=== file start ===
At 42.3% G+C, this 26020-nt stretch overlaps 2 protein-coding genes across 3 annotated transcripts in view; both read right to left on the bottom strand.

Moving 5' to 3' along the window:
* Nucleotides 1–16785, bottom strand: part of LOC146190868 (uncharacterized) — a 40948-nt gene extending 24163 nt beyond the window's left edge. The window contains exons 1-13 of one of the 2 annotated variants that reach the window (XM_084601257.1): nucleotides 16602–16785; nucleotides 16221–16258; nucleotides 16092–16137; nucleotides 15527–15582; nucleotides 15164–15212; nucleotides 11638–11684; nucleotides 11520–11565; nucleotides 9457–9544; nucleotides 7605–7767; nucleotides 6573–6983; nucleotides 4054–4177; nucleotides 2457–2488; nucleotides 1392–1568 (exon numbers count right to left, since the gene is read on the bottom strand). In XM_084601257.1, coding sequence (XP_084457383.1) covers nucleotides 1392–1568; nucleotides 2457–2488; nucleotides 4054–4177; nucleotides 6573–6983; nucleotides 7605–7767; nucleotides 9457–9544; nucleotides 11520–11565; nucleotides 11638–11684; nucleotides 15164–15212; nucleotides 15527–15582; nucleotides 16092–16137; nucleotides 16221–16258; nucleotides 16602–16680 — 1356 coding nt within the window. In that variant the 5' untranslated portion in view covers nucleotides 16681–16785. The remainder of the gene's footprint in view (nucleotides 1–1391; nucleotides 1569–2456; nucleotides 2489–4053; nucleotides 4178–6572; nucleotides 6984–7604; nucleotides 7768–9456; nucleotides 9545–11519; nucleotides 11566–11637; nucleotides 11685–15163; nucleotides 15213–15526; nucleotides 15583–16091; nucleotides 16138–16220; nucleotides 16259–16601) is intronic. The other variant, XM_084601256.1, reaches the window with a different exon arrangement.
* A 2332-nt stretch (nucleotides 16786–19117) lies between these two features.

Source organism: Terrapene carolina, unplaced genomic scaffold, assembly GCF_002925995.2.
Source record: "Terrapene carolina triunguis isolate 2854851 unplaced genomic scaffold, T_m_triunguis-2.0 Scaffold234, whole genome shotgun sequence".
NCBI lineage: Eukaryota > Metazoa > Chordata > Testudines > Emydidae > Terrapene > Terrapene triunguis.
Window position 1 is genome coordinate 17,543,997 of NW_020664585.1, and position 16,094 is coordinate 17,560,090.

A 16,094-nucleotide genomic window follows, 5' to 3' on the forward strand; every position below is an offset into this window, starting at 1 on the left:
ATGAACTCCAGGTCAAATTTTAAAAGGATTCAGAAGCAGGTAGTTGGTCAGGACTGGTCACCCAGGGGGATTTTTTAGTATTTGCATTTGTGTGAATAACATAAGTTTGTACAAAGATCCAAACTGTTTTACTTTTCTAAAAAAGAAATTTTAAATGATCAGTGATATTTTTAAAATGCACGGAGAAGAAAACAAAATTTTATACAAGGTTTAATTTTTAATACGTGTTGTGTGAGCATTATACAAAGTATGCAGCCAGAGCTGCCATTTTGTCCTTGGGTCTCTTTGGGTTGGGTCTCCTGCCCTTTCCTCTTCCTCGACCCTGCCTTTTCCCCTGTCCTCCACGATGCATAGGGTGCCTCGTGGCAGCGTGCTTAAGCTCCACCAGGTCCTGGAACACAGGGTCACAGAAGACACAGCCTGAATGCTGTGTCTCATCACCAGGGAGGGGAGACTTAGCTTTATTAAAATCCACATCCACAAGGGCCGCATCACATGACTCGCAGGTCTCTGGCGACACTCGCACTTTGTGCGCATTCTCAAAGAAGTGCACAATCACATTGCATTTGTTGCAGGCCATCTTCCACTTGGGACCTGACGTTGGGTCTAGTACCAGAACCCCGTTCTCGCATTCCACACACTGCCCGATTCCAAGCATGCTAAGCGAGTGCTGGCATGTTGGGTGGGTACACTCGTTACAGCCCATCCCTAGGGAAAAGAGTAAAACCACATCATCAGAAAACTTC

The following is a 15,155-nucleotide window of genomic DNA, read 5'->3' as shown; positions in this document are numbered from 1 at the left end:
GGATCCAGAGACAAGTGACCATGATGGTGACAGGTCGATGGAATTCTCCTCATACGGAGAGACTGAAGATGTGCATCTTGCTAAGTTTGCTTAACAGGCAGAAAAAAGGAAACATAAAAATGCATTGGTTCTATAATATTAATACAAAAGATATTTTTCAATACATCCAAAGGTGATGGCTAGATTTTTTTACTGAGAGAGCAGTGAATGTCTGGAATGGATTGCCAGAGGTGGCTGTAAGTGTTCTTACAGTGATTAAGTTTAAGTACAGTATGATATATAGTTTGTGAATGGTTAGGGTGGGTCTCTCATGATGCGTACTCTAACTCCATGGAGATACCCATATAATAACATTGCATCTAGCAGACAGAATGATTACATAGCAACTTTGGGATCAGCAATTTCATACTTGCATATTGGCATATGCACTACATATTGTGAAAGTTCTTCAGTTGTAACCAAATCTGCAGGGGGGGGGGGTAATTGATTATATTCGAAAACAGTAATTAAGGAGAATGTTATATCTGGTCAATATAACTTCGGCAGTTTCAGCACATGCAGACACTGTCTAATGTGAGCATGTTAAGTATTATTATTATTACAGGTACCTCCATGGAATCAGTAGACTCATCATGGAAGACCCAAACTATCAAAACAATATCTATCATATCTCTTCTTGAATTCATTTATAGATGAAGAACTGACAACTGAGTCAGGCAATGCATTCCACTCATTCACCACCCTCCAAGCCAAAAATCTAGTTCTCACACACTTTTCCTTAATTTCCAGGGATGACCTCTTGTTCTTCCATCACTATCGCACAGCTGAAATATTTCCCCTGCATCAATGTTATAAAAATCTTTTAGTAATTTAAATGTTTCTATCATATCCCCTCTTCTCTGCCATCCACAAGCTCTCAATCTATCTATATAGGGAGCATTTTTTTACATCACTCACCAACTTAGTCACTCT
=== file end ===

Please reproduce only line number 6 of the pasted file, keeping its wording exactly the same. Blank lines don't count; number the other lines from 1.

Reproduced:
Source record: "Terrapene carolina triunguis isolate 2854851 unplaced genomic scaffold, T_m_triunguis-2.0 Scaffold234, whole genome shotgun sequence".